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Boston Phoenix hopes to fly higher with new look

Redesign targets young audience, rival free papers

The Boston Phoenix's most radical redesign in 25 years hits the streets today with a bolder, more contemporary ''flat tabloid" look that aims to woo young readers disenchanted by daily newspapers and stave off competition from free commuter papers such as Metro Boston and upstart rivals such as the Weekly Dig.

The redesign, which includes a new logo and more colorful graphics, seeks to make the Phoenix easier to read. New Internet-friendly type faces are used so that what people see in the paper mimics the look of the Phoenix website.

Previously, the paper came folded in half. In focus groups, Phoenix executives heard that young people didn't like that format.

''That fold bummed people out," said Phoenix editor Peter Kadzis.

The $1.2 million redesign, which seeks to keep existing readers happy while winning over well-educated new readers in the 18-to-34 year-old age group, eliminates the fold.

The astrology column has been relocated and video-game coverage is now included in the Arts section, but there are no big changes in the Phoenix philosophy of offering provocative political and social reporting and arts criticism along with extensive dining and entertainment listings, said Phoenix publisher Stephen Mindich.

The Phoenix, which has sister papers in Portland, Maine, and Providence, will still run long feature stories such as this week's cover story on Tom Monaghan, a pizza entrepreneur who hopes to build a gated community in Florida for conservative Catholics.

In print, that story is nearly 4,400 words long and is accompanied by a 2,000 word sidebar, Kadzis said. The paper directs readers to an additional sidebar on its website. The Boston Phoenix recently increased its weekly print run from 109,000 to 150,000 copies.

At the six-year-old Weekly Dig, which prints about 50,000 copies, publisher Jeff Lawrence said the Phoenix needs more than a makeover. Young people want shorter, punchier stories. They want ''light" treatment of hard news, and they can find long features boring, said Lawrence, who last year sold a majority interest in the Dig to Boston magazine owner Herb Lipson. The Dig recently did its own redesign, and Lawrence said the Phoenix is following its lead, something Mindich heatedly denied.

The Phoenix, launched in 1966, has ''grown old" along with baby boomer readers, Lawrence said, and it has a hard time being hip and cool when it attempts to write about the local nightclub scene and hot new bands.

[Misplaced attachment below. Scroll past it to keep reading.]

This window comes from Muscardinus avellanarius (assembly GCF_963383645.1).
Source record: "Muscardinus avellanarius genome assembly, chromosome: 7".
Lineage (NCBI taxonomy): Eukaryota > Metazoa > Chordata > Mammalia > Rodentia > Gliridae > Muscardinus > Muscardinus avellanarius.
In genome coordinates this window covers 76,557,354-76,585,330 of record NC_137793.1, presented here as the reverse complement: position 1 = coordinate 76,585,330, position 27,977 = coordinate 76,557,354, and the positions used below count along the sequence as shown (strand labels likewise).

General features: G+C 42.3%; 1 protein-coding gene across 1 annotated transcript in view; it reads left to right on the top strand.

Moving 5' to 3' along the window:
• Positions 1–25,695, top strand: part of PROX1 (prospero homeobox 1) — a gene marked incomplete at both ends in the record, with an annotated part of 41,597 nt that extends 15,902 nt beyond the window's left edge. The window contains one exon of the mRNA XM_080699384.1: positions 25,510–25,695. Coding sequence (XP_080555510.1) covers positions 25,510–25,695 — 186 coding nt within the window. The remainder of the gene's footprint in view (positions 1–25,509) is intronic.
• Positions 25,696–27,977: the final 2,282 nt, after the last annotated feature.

''They won their Pulitzer for classical music reviews," Lawrence said. Noting that many Phoenix writers are in their 20s and 30s, Kadzis shot back that the Dig does not practice serious journalism.

''They're a toy," he said.

What young people want to read today is a cause of anxiety for the print media. As the Internet has become a more popular information source, particularly for young consumers who don't believe they should have to pay for news, circulation has slipped for many daily newspapers, including the Globe.

In contrast to paid dailies, the free-circulation papers that belong to the Association of Alternative Newsweeklies estimated that collective circulation and revenue rose between 3 and 4 percent last year.

A private company, the Phoenix does not disclose revenue. At one time, the Phoenix charged $1.50 per copy. In 2000, the company began distributing free of charge.

Mindich said the Internet has turned hard news, the bread-and-butter of daily newspapers, into a commodity, but there is still a growing audience for the type of ''point-of-view" journalism that many alternative weeklies provide.

Still, challenges lie ahead, according to a recent report on the ''state of the news media" from the Project for Excellence in Journalism.

Websites such as Craigslist.org could reduce the amount of money consumers and businesses are willing to spend to buy classified ads in alternative weeklies, said Dante Chinni, one of the authors of the state-of-the-news-media report. On some Internet bulletin boards, landlords can post free ads for vacant apartments. Other sites offer no-cost options for lonely consumers who might otherwise pay an alternative weekly to run ads that outline their romantic desires, often in lurid detail.

Other potential challenges are the free papers that target young commuters who use public transportation in many cities. Locally, there's Metro Boston. In March, the Globe completed its purchase of a 49 percent interest in Metro Boston.

''New competition, while potentially threatening, has not yet dented in any real way the bottom line of alternative weeklies," the project's report noted. ''The question is whether weeklies are simply more resilient than other media that have suffered against new competition -- like newspapers that have suffered with the Internet's growth -- or whether these alternative weeklies' challengers are still relatively immature."

The Phoenix's redesign is about being ''proactive" toward challenges ahead, Mindich said.

''We're recognizing that the way people consume media is changing," he said. ''And we want to drive that change instead of waiting for it."

Chris Reidy can be reached at reidy@globe.com.

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